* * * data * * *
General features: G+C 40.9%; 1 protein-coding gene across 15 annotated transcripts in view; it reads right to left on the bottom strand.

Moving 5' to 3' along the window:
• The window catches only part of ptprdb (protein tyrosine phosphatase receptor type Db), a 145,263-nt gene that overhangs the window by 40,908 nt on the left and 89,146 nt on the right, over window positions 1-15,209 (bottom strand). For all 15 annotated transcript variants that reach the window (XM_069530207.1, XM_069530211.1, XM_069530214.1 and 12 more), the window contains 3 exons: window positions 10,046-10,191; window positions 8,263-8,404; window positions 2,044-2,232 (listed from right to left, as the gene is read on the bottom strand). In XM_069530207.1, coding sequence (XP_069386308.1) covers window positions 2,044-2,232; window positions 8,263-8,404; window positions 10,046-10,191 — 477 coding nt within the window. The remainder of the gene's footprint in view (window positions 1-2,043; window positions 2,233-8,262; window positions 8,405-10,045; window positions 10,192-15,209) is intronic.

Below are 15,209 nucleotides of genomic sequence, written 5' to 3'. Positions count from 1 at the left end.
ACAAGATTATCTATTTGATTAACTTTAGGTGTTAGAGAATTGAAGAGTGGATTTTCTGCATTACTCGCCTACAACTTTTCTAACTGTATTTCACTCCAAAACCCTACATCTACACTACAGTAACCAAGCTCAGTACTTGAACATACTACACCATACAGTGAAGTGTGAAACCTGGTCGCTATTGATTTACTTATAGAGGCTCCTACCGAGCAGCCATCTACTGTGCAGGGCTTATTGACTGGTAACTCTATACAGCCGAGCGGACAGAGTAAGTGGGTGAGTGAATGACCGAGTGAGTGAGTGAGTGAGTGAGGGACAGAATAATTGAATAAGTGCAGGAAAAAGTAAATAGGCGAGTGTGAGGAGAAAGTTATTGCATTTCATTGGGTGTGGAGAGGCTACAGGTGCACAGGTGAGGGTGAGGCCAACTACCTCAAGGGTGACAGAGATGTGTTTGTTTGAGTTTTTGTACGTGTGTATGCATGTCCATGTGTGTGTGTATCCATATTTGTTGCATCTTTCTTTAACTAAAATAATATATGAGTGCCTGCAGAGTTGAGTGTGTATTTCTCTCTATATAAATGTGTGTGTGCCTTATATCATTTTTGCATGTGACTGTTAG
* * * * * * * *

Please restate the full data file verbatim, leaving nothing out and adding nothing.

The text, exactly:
General features: G+C 40.9%; 1 protein-coding gene across 15 annotated transcripts in view; it reads right to left on the bottom strand.

Moving 5' to 3' along the window:
• The window catches only part of ptprdb (protein tyrosine phosphatase receptor type Db), a 145,263-nt gene that overhangs the window by 40,908 nt on the left and 89,146 nt on the right, over window positions 1-15,209 (bottom strand). For all 15 annotated transcript variants that reach the window (XM_069530207.1, XM_069530211.1, XM_069530214.1 and 12 more), the window contains 3 exons: window positions 10,046-10,191; window positions 8,263-8,404; window positions 2,044-2,232 (listed from right to left, as the gene is read on the bottom strand). In XM_069530207.1, coding sequence (XP_069386308.1) covers window positions 2,044-2,232; window positions 8,263-8,404; window positions 10,046-10,191 — 477 coding nt within the window. The remainder of the gene's footprint in view (window positions 1-2,043; window positions 2,233-8,262; window positions 8,405-10,045; window positions 10,192-15,209) is intronic.

Below are 15,209 nucleotides of genomic sequence, written 5' to 3'. Positions count from 1 at the left end.
ACAAGATTATCTATTTGATTAACTTTAGGTGTTAGAGAATTGAAGAGTGGATTTTCTGCATTACTCGCCTACAACTTTTCTAACTGTATTTCACTCCAAAACCCTACATCTACACTACAGTAACCAAGCTCAGTACTTGAACATACTACACCATACAGTGAAGTGTGAAACCTGGTCGCTATTGATTTACTTATAGAGGCTCCTACCGAGCAGCCATCTACTGTGCAGGGCTTATTGACTGGTAACTCTATACAGCCGAGCGGACAGAGTAAGTGGGTGAGTGAATGACCGAGTGAGTGAGTGAGTGAGTGAGGGACAGAATAATTGAATAAGTGCAGGAAAAAGTAAATAGGCGAGTGTGAGGAGAAAGTTATTGCATTTCATTGGGTGTGGAGAGGCTACAGGTGCACAGGTGAGGGTGAGGCCAACTACCTCAAGGGTGACAGAGATGTGTTTGTTTGAGTTTTTGTACGTGTGTATGCATGTCCATGTGTGTGTGTATCCATATTTGTTGCATCTTTCTTTAACTAAAATAATATATGAGTGCCTGCAGAGTTGAGTGTGTATTTCTCTCTATATAAATGTGTGTGTGCCTTATATCATTTTTGCATGTGACTGTTAG